How white-nose syndrome harms bats

Infected bats emerge from torpor (a state of low physical activity) more frequently than normal during winter hibernation. They become exhausted before food becomes available in the spring, and may die.


Bats may be infected if:

  • they are flying outside during the daytime
  • there are visible rings of white fungus around the bat’s face
  • there is a white, fuzzy appearance on the bat’s muzzle, wings and ears

How to report dead or sick bats

To report unusual bat activity or deaths, call one of the following:

Canadian Cooperative Wildlife Health Centre

Natural Resources Information Support Centre
1-866-686-6072 for hearing impaired

How to reduce the spread

Human activity in caves is believed to contribute to the spread of white-nose syndrome.

White-nose syndrome has already spread through most of Ontario, causing mass mortality of hibernating bats, although some bats have survived.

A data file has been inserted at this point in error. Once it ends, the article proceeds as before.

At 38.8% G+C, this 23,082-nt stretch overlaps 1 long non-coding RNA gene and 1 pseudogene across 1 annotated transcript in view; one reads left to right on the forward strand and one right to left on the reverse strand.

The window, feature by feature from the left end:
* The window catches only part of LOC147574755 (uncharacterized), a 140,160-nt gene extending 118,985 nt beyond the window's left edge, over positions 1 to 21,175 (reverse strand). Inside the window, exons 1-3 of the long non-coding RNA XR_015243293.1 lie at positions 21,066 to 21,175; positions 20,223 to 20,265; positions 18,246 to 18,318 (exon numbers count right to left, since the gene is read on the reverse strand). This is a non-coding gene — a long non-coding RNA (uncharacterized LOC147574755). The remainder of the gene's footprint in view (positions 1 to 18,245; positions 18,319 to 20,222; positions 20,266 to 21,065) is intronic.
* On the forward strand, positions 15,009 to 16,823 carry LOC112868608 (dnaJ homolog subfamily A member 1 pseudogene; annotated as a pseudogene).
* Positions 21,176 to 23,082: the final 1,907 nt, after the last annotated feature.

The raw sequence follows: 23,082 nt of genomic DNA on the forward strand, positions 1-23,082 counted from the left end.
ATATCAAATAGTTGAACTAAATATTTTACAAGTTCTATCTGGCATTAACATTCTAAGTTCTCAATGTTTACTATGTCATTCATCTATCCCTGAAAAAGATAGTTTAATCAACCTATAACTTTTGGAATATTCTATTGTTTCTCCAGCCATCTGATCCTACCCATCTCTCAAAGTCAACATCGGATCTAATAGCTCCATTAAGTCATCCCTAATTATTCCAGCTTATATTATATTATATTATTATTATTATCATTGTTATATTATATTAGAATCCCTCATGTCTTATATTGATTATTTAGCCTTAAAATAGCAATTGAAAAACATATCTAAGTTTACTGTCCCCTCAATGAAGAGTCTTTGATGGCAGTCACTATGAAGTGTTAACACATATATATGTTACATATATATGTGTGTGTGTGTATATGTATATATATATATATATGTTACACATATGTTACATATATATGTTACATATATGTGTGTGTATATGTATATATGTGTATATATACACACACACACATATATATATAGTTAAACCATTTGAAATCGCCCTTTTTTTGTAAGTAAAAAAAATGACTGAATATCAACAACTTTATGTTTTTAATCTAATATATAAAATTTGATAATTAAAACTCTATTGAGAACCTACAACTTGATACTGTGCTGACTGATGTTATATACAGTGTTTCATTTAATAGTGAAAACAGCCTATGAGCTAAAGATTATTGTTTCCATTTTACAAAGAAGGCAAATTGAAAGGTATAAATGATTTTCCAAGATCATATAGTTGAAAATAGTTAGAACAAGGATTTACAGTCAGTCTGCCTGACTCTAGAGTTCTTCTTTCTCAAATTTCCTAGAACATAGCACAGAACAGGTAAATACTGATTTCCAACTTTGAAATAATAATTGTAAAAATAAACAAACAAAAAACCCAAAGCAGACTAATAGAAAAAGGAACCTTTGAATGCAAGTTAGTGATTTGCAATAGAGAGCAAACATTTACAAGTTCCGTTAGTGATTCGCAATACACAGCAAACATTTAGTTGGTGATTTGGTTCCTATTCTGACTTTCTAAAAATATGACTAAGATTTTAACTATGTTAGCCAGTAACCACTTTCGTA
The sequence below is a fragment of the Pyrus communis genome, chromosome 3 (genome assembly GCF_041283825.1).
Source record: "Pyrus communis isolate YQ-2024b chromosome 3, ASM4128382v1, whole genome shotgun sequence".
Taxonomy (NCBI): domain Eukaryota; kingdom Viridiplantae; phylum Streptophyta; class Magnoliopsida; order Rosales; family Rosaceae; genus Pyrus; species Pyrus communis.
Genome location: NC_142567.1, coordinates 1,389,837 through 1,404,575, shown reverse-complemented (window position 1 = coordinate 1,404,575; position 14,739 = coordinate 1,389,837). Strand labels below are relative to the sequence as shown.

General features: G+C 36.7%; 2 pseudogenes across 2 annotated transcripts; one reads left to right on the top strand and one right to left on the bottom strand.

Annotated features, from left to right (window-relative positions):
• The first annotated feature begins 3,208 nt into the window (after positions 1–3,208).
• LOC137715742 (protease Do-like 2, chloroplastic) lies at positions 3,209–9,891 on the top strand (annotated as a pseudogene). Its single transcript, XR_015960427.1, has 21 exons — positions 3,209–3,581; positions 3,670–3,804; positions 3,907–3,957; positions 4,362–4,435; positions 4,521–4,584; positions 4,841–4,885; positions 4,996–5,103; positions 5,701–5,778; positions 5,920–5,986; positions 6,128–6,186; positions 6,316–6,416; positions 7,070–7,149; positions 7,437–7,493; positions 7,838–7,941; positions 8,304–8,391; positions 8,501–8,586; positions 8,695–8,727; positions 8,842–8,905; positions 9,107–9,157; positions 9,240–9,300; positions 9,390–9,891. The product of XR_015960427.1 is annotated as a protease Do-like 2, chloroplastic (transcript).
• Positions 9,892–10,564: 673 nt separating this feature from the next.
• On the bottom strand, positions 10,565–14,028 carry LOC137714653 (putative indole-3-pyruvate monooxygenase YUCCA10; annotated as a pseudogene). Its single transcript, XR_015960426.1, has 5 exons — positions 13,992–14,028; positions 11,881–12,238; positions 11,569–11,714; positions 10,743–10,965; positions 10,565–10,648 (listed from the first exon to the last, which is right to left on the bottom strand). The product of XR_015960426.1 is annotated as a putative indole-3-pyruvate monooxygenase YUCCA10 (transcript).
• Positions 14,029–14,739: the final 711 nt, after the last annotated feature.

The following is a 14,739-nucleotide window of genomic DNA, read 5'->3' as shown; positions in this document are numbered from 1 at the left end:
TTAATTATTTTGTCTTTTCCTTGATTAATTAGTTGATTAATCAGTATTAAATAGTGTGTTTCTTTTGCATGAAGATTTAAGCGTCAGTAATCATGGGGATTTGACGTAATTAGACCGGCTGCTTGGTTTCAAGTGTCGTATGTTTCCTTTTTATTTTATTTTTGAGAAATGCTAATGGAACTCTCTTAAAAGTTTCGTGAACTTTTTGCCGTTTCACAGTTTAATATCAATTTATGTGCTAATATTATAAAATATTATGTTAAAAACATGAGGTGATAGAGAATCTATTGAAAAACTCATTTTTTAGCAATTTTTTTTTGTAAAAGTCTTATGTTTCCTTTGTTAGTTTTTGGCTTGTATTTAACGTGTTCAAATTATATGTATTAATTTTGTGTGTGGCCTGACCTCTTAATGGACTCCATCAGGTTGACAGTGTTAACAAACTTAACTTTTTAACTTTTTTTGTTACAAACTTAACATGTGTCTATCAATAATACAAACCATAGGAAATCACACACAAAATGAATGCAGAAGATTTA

Human activity in caves during the winter can disturb these survivors, reducing their chance of surviving until the spring. To prevent further spread of white-nose syndrome and to reduce the impacts of white-nose syndrome on Ontario bats:

  • Do not enter non-commercial caves or abandoned mines unless absolutely necessary. Avoid entering any cave or mine in the winter when bats are hibernating.
  • If you must enter a cave or mine, disinfect all clothes and equipment afterwards, following the CWHC guidelines for decontamination (PDF).
  • Do not use gear you have taken into caves or mines in Ontario to enter caves or mines in other provinces, territories or countries that are free of WNS. This could transport the fungus to these areas.

Current actions

The ministry has developed a white-nose syndrome response plan that coordinates and guides private and public efforts in Ontario to aid in the conservation of bats at risk to white-nose syndrome.

Ontario’s white-nose syndrome response plan

The Canadian Wildlife Health Cooperative (CWHC) has issued recommendations for wildlife researchers, wildlife rehabilitators and others who may have reason to handle wildlife, including bats.